What Aquino and Rizal had in common



They came home. They did not have to; the threats they faced to life or liberty were real and manifest, the work they could have done outside the country to continue to contribute to the freedom struggle useful and varied.

The advice they received was almost uniformly negative. “I am prepared for the worst, and have decided against the advice of my mother, my spiritual adviser, many of my tested friends and a few of my most valued political mentors,” Ninoy Aquino wrote in his arrival statement. He had planned to read it the day he returned to Manila 30 years ago; he did not get the chance.

Jose Rizal prepared two letters before leaving Hong Kong in June 1892, to return to the Philippines for the second time. They were to be opened in the event of his death; about three years after his execution, Apolinario Mabini became the first to make them public.

In the letter addressed “A los Filipinos,” Rizal wrote: “The step that I have taken or I am about to take is undoubtedly very perilous, and I need not say that I have pondered on it a great deal. I realize that everyone is opposed to it; but I realize also that hardly anybody knows what is going on in my heart.”

Aquino knew the stakes involved.

“A death sentence awaits me. Two more subversion charges, both calling for death penalties, have been filed since I left three years ago and are now pending with the courts.” And again: “Six years ago, I was sentenced to die before a firing squad by a Military Tribunal whose jurisdiction I steadfastly refused to recognize. It is now time for the regime to decide. Order my IMMEDIATE EXECUTION OR SET ME FREE.” (The capitalization is in the version printed in the booklet “Human Society No. 21,” published the day after his funeral.)

I do not get the impression that Rizal saw in advance that the Spanish legal machinery would be used to entrap him (he certainly did not foresee that it would take the authorities four years to spring it). But he clearly understood that he was putting his life on the line.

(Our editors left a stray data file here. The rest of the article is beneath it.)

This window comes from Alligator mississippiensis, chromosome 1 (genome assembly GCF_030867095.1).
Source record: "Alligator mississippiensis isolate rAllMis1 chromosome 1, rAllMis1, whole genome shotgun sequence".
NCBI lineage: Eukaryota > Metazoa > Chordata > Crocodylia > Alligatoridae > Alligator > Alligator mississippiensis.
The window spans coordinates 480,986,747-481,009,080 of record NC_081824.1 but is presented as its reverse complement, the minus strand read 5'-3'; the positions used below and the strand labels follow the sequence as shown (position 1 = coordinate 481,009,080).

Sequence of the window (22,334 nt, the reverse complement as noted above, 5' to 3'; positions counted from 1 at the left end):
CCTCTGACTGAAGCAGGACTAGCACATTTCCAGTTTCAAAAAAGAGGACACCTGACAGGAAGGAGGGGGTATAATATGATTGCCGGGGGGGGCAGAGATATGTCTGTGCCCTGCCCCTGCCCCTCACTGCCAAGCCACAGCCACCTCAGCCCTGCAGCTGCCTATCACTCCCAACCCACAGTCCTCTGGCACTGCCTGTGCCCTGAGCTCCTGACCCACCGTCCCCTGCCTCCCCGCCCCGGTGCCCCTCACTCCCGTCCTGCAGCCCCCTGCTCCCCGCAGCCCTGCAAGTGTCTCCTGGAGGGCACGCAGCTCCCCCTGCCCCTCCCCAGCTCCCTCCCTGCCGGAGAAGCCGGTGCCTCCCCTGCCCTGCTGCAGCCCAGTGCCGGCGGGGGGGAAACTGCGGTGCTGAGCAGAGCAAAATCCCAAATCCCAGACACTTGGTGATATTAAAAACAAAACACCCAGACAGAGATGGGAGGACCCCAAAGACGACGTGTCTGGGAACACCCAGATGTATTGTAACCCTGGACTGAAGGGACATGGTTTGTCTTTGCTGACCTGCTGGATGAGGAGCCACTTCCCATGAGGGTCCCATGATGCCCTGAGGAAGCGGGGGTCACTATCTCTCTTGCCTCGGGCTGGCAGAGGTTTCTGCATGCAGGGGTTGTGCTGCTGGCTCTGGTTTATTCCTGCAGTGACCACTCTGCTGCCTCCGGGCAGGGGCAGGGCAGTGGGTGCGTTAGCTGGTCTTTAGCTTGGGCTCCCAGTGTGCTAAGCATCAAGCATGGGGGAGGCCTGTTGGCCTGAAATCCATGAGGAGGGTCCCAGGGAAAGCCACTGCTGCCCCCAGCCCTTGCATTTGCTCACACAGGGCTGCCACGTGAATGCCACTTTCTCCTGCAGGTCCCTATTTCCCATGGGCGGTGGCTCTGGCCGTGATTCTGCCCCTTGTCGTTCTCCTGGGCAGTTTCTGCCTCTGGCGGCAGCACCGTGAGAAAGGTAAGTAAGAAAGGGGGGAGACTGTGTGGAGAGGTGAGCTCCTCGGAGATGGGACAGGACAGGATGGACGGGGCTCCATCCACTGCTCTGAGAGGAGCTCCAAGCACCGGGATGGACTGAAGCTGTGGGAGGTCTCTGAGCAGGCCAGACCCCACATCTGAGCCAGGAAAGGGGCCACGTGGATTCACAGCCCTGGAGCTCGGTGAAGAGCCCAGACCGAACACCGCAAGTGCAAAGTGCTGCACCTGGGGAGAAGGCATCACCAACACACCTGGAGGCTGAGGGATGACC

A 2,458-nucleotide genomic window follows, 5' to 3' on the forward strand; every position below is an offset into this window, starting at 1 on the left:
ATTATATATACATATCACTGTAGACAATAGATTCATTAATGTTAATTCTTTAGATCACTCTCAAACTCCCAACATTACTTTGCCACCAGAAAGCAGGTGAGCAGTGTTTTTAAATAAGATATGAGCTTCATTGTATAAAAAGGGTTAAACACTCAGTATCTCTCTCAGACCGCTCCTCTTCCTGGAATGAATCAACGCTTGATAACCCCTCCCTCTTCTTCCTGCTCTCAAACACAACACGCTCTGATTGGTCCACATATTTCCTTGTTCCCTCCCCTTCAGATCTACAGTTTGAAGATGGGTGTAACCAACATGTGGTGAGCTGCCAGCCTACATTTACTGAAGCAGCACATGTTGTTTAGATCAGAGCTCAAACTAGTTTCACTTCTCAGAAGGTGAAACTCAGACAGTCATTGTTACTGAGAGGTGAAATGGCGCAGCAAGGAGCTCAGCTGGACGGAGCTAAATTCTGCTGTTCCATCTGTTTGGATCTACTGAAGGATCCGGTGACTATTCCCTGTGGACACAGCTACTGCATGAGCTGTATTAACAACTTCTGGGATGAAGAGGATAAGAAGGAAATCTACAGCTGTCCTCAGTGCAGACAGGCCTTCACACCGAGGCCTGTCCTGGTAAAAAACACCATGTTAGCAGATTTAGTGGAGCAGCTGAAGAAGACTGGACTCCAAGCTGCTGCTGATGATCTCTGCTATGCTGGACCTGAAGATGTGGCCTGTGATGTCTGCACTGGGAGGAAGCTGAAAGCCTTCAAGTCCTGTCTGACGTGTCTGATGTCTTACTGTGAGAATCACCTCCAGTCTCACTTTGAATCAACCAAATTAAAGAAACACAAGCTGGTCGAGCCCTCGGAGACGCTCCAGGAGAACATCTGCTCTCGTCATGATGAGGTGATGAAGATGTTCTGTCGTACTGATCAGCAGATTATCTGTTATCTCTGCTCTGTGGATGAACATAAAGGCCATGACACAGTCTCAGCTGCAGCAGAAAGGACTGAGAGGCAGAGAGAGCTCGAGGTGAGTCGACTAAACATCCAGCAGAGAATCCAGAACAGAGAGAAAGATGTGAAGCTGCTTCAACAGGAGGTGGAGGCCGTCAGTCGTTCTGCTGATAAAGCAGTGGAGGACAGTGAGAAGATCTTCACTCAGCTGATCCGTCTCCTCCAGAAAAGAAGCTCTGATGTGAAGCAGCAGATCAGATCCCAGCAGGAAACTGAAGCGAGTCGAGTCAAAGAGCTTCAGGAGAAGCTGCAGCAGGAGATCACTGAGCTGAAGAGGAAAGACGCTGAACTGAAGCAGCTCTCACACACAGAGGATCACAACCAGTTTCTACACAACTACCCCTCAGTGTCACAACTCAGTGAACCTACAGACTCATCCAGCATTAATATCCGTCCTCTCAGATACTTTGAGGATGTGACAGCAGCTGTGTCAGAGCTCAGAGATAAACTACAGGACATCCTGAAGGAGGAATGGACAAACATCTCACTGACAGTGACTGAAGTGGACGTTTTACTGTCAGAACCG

We read in the other letter, the one addressed to his family: “Gladly I depart to expose myself to danger, not to atone for my faults (for on this point I do not believe I have committed any), but to finish my work and to confirm with my example what I have always preached.” (I am using the translation of the two letters as found in Dr. Robert Yoder’s  indispensable website, “The Life and Writings of Dr. Jose Rizal.”)

Both Aquino and Rizal could be accused of some wishful thinking.

Cory Aquino’s speech at her husband’s funeral Mass in Sto. Domingo Church in Quezon City, on Aug. 31, 1983, contains the following telling paragraph.

“… And he told me that most likely he would be rearrested and brought back to Fort Bonifacio. In that case, he said he would ask Gen. Josephus Ramas to allow him to call me up. If, on the other hand, he would be placed under house arrest, he would call me up as soon as he arrived at our home in Quezon City. Then he told me that if [he] were brought back to Fort Bonifacio, there would be no need for me to hurry home. Instead, he said I should take my time finishing my packing. And in the event that our children and I would be issued passports, he said that I should take our three older daughters on a side trip to Europe.”

The master politician, adept in the most intricate arts of politics, did not fully realize the danger he posed to a failing, increasingly decrepit regime. It was a misreading made also by the writer and reluctant political reformer.

Several days before returning to Manila, Rizal wrote Marcelo del Pilar another vigorous letter, responding to what he perceived to be a personal attack against him on the very pages of La Solidaridad, but ending with the following prayer: “I wish to see you in Manila or here [that is, Hong Kong] so that we can come to an understanding and again become what we had always been. I hope that once out of that atmosphere [the toxic politics of the Filipino colony in Madrid], and seeing ourselves more closely, we may understand each other.”

So Rizal, too, thought it was possible to conduct meetings with the most renowned critics of Spanish rule, right in Manila.

I understand this misreading of the political situation, this practical failing, to be a direct consequence of the moral clarity Aquino and Rizal had both achieved. Aquino in his arrival statement: “I return voluntarily armed only with a clear conscience and fortified in the faith that in the end justice will emerge triumphant. According to Gandhi, the WILLING sacrifice of the innocent is the most powerful answer to insolent tyranny that has yet been conceived by God and man.” Rizal, in his letter to all Filipinos: “At present I know that the future of my country gravitates in some degree towards me, that at my death, many would rejoice, and consequently many are longing for my downfall. But what am I to do? I have duties of conscience above all else …”